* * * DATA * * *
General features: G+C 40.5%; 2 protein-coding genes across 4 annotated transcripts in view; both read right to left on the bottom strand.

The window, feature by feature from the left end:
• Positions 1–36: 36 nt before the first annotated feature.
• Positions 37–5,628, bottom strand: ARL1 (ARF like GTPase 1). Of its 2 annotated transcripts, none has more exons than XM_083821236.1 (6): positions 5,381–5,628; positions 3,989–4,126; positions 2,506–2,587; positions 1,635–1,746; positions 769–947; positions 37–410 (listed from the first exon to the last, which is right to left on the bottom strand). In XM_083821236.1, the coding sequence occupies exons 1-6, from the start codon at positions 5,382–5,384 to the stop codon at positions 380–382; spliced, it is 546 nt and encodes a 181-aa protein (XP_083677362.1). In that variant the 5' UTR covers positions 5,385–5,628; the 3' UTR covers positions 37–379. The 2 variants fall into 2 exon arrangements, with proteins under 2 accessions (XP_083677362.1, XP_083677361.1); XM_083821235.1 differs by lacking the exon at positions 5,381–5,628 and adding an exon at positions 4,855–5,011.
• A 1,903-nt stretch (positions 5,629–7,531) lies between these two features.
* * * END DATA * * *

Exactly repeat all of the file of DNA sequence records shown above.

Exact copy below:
General features: G+C 40.5%; 2 protein-coding genes across 4 annotated transcripts in view; both read right to left on the bottom strand.

The window, feature by feature from the left end:
• Positions 1–36: 36 nt before the first annotated feature.
• Positions 37–5,628, bottom strand: ARL1 (ARF like GTPase 1). Of its 2 annotated transcripts, none has more exons than XM_083821236.1 (6): positions 5,381–5,628; positions 3,989–4,126; positions 2,506–2,587; positions 1,635–1,746; positions 769–947; positions 37–410 (listed from the first exon to the last, which is right to left on the bottom strand). In XM_083821236.1, the coding sequence occupies exons 1-6, from the start codon at positions 5,382–5,384 to the stop codon at positions 380–382; spliced, it is 546 nt and encodes a 181-aa protein (XP_083677362.1). In that variant the 5' UTR covers positions 5,385–5,628; the 3' UTR covers positions 37–379. The 2 variants fall into 2 exon arrangements, with proteins under 2 accessions (XP_083677362.1, XP_083677361.1); XM_083821235.1 differs by lacking the exon at positions 5,381–5,628 and adding an exon at positions 4,855–5,011.
• A 1,903-nt stretch (positions 5,629–7,531) lies between these two features.